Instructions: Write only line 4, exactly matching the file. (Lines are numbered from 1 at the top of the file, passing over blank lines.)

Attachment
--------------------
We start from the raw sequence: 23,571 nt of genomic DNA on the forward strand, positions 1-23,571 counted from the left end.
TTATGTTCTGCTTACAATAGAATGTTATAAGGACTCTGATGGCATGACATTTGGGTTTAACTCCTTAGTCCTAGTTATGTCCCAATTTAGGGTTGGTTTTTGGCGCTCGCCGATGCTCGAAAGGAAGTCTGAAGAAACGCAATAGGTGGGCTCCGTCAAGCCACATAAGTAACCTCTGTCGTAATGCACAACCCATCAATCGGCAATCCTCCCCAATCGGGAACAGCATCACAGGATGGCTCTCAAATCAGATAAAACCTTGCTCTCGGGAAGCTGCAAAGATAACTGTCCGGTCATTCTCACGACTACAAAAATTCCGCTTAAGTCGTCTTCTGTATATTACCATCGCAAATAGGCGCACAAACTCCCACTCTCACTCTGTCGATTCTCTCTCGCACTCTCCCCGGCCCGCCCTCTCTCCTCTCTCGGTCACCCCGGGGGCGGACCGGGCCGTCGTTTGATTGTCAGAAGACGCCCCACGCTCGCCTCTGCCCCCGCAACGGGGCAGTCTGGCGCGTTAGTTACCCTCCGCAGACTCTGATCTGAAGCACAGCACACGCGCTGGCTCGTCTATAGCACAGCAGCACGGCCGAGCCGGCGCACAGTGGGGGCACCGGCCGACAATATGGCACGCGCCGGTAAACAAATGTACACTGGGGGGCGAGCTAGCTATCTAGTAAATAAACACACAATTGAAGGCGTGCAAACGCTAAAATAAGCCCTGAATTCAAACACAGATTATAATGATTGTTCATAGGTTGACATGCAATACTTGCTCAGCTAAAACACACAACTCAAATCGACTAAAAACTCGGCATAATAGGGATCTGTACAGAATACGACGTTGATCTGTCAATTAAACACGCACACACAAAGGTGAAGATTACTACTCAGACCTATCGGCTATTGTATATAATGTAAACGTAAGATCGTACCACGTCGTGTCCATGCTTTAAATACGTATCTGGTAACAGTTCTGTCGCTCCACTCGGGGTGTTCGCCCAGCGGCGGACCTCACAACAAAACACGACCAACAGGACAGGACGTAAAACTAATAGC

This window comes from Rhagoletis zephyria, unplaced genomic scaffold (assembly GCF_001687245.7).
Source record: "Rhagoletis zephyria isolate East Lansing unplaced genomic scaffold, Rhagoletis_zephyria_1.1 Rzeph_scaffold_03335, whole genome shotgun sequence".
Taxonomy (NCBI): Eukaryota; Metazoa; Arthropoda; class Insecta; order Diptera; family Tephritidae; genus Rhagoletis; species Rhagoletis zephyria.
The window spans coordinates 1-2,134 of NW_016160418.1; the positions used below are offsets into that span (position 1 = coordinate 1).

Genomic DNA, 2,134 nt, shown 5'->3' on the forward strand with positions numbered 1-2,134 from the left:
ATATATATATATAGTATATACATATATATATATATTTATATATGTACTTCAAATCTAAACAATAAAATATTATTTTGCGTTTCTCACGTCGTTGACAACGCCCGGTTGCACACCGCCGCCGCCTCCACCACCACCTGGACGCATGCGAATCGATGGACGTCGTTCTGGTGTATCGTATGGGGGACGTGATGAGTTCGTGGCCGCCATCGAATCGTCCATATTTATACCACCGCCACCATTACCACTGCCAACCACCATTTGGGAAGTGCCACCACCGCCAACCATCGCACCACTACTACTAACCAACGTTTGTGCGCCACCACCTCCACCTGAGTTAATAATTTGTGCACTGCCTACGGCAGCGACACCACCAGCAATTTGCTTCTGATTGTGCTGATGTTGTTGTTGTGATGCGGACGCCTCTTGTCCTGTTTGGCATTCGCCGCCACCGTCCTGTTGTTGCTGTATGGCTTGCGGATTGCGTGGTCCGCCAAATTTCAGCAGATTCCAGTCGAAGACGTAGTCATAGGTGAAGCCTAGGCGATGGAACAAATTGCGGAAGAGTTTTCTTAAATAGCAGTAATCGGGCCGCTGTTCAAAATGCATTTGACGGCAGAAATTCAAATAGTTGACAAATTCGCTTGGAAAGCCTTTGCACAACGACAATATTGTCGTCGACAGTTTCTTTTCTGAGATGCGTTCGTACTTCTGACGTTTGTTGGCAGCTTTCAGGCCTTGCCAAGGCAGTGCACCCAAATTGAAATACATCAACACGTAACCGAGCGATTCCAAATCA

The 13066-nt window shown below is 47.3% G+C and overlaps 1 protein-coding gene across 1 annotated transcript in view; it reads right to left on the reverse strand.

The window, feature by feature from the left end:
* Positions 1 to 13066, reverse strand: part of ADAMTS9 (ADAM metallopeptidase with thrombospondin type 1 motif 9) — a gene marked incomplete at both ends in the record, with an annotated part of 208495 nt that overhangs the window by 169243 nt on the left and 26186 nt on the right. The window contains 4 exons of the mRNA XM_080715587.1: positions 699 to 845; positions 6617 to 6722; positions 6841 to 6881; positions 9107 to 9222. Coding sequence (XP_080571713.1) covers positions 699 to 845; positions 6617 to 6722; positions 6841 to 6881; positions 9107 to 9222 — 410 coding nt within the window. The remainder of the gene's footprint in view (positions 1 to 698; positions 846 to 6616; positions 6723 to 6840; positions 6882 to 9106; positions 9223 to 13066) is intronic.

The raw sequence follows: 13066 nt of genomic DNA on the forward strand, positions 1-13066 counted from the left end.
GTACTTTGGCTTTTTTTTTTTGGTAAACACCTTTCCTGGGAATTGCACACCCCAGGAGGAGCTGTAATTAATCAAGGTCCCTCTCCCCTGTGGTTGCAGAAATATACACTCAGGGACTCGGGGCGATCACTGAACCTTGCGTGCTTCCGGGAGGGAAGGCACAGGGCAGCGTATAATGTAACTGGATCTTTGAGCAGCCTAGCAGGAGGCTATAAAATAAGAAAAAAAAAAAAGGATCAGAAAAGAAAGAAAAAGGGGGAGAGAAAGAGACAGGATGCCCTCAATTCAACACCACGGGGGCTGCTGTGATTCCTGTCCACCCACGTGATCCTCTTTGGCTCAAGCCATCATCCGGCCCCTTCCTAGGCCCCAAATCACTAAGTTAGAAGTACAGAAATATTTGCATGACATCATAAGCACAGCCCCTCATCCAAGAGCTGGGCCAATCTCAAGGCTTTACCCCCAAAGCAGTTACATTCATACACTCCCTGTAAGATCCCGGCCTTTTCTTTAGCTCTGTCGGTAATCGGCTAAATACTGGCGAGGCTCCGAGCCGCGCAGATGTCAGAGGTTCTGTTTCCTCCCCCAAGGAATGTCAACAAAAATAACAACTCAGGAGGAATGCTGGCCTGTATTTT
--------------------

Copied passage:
Source record: "Rhagoletis zephyria isolate East Lansing unplaced genomic scaffold, Rhagoletis_zephyria_1.1 Rzeph_scaffold_03335, whole genome shotgun sequence".